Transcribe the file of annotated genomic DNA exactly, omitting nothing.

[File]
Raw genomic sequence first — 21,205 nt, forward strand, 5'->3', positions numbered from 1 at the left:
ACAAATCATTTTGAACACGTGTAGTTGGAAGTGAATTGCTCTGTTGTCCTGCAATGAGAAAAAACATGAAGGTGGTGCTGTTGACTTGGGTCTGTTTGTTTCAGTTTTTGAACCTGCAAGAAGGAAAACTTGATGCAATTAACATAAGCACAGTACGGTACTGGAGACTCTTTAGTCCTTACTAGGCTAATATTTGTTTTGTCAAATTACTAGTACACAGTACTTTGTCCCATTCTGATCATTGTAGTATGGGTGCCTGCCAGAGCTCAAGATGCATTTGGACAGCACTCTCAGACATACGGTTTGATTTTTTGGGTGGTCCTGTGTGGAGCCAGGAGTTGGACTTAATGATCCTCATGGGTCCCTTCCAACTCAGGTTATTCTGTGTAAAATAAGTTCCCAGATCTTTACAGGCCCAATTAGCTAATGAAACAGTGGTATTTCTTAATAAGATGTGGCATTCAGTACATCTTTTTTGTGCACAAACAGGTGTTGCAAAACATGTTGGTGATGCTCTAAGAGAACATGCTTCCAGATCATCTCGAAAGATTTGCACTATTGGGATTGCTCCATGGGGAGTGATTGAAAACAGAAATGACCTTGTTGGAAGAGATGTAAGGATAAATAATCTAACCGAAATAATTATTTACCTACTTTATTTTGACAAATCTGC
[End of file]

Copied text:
Raw genomic sequence first — 21,205 nt, forward strand, 5'->3', positions numbered from 1 at the left:
ACAAATCATTTTGAACACGTGTAGTTGGAAGTGAATTGCTCTGTTGTCCTGCAATGAGAAAAAACATGAAGGTGGTGCTGTTGACTTGGGTCTGTTTGTTTCAGTTTTTGAACCTGCAAGAAGGAAAACTTGATGCAATTAACATAAGCACAGTACGGTACTGGAGACTCTTTAGTCCTTACTAGGCTAATATTTGTTTTGTCAAATTACTAGTACACAGTACTTTGTCCCATTCTGATCATTGTAGTATGGGTGCCTGCCAGAGCTCAAGATGCATTTGGACAGCACTCTCAGACATACGGTTTGATTTTTTGGGTGGTCCTGTGTGGAGCCAGGAGTTGGACTTAATGATCCTCATGGGTCCCTTCCAACTCAGGTTATTCTGTGTAAAATAAGTTCCCAGATCTTTACAGGCCCAATTAGCTAATGAAACAGTGGTATTTCTTAATAAGATGTGGCATTCAGTACATCTTTTTTGTGCACAAACAGGTGTTGCAAAACATGTTGGTGATGCTCTAAGAGAACATGCTTCCAGATCATCTCGAAAGATTTGCACTATTGGGATTGCTCCATGGGGAGTGATTGAAAACAGAAATGACCTTGTTGGAAGAGATGTAAGGATAAATAATCTAACCGAAATAATTATTTACCTACTTTATTTTGACAAATCTGC